Many B2B marketers — particularly those selling to enterprise companies and targeting specific job titles — struggle with the task of generating SEO traffic that actually reaches their target audience.
There’s often a perception that these types of purchases (big ticket items bought by large companies) aren’t something that key stakeholders are likely to search for. The thought is that they buy based on experience with the product, recommendations or familiarity with the brand — not based upon a transactional search result.
This is complicated even further by a few additional factors that can be obstacles in generating the right kind of search traffic for your B2B business:
So how do you avoid a situation where you’re spending time and effort chasing high-competition, low-return rankings that won’t yield enough traffic, leads and sales to make your efforts worthwhile?
Let’s look at some specific strategies and tactics B2B companies can leverage to generate relevant search traffic (and great leads).
Like any marketing effort, you want to start with the question:
Who is buying my product?
This exercise is about identifying the person who you’d like to buy your software, not just the terms you think people will use to describe your product. Ideally, you’ve already spent time as a company and a marketing department thinking about this question.
For my fictional HR software company, my target will be HR professionals (say director level) in midsized to large companies.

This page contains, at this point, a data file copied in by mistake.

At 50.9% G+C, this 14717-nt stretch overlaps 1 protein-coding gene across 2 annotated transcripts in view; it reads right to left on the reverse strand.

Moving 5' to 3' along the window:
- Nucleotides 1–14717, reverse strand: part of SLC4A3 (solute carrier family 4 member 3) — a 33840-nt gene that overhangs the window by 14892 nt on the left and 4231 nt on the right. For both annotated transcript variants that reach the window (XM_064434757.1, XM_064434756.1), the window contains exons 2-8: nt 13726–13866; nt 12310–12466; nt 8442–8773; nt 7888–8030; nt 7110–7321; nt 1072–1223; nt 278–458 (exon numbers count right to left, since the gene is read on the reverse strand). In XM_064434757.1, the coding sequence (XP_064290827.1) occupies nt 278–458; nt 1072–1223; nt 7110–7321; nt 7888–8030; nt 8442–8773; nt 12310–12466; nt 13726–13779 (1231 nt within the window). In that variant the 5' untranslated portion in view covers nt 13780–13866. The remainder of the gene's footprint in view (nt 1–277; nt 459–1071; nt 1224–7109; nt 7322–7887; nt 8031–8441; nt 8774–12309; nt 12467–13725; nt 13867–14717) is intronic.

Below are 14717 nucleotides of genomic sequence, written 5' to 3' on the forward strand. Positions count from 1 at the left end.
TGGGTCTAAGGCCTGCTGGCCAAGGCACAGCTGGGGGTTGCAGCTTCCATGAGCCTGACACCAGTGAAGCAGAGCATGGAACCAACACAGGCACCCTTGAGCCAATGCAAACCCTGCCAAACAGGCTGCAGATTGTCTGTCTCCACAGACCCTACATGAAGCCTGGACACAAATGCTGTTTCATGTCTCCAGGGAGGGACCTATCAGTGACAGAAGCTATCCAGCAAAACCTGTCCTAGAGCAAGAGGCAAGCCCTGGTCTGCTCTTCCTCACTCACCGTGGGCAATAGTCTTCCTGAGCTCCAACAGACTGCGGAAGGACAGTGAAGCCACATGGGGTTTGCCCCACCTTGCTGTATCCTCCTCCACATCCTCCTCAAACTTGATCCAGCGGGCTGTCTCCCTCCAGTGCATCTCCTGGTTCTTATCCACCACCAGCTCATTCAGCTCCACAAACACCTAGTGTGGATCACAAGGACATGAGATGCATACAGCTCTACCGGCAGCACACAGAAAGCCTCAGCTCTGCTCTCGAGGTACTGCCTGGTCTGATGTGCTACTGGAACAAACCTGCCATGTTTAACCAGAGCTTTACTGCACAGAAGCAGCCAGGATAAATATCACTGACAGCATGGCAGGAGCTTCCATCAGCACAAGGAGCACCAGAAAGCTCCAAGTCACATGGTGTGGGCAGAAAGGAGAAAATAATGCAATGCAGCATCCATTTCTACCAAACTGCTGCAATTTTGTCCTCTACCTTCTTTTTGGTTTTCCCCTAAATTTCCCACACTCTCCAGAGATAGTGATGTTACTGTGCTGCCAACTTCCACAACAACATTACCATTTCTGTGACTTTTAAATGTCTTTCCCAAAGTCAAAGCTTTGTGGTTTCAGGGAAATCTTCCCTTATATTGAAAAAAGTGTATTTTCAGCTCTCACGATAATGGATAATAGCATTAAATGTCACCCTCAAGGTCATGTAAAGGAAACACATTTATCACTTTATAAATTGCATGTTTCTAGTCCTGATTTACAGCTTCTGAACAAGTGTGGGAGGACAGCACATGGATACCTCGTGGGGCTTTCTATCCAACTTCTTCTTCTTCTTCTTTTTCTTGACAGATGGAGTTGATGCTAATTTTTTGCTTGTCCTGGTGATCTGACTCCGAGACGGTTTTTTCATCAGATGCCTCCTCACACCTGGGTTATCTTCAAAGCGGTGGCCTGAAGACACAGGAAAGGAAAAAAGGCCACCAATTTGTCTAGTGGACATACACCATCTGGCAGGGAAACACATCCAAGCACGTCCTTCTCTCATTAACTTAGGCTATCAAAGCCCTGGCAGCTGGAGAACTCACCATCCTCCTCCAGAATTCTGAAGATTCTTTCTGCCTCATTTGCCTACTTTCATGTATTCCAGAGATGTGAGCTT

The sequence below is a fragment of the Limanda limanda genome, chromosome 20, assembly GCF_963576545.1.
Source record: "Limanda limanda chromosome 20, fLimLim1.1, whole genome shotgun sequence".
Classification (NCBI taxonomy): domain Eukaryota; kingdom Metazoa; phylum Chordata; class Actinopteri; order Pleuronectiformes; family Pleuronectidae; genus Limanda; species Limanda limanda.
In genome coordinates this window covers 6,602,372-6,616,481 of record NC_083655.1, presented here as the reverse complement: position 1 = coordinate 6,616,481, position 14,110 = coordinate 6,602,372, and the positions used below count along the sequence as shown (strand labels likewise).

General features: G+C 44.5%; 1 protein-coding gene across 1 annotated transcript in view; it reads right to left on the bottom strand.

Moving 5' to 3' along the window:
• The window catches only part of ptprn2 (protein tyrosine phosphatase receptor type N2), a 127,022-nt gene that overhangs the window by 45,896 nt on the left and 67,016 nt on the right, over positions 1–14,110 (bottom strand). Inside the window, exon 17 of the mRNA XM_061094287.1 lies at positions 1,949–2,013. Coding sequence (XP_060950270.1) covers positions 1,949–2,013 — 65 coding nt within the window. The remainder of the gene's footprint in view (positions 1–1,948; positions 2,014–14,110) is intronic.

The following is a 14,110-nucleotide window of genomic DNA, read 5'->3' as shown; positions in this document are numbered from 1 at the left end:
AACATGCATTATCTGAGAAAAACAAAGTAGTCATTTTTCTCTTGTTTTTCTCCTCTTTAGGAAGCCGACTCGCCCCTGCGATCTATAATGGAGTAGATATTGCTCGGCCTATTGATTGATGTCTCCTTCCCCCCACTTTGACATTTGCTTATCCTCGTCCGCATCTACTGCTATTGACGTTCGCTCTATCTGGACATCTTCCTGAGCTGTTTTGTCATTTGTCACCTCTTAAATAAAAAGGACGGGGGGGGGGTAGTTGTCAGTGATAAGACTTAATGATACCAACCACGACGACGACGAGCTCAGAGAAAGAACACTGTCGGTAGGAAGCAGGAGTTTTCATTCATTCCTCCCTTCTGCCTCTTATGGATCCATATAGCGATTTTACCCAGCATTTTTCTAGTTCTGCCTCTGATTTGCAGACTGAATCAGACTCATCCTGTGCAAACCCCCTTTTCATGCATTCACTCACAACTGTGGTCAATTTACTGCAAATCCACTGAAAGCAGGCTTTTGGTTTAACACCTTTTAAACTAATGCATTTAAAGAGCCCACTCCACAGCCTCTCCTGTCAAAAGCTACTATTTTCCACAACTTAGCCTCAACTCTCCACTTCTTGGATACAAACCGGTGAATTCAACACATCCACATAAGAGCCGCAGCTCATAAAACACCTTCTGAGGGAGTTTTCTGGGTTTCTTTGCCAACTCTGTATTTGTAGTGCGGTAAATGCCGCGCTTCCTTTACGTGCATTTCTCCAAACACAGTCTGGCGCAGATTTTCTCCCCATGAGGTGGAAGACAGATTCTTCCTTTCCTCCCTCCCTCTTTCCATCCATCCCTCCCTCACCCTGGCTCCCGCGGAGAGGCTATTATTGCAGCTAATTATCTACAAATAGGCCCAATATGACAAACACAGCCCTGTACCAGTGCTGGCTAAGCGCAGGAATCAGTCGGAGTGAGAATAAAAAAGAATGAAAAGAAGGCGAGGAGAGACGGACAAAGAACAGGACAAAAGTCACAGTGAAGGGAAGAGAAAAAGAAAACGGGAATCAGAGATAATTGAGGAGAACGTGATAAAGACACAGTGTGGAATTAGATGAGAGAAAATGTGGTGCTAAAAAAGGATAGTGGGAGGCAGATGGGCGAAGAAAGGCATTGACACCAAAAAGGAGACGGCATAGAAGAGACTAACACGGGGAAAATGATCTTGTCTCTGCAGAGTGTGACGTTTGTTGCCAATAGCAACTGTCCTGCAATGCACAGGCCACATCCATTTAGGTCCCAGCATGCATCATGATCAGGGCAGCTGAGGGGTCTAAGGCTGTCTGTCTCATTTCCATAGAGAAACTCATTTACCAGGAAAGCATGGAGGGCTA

I want to get these people to my website. Business buyers are still people, and people search for things, even if they’re not searching in the volume I’d like for the most intuitive way to describe my product. I need to start asking questions about these people who are buying software like mine and ask myself:
The answers to these questions will unlock a ton of content ideas for topics that are highly relevant to your target audience. Frequently, these topics will also represent keywords and search terms that are significantly less competitive and easier to rank for in search results (since they’re less obvious and less likely to be targeted by your competitors). There are a number of great ways to get this information, including:
Novel idea, right? Talk to your customers and prospects (one-on-one or via survey) and find out, specifically: where are their biggest challenges, what do they spend the most time on on a day-to-day basis, what sites do they read?
An extension of this is to regularly meet with the sales and services folks at your company to learn what problems customers and prospects most often have, common objections they face and the language customers and prospects are using to describe different issues and feature requests.
My company creates and promotes content on behalf of businesses. Sometimes this means doing content ideation in a niche we’re unfamiliar with. A great early step at fleshing out content ideas is to look at conference agendas.
Organizers here have a strong financial incentive to focus tracks and presentations around topics that are interesting to attendees. To help identify opportunities for my HR software company, I’d look at the agendas for events that HR professionals would be likely to attend:
In this example screenshot from the EBN Benefits Forum & Expo agenda, I can quickly spot some interesting potential content topics such as: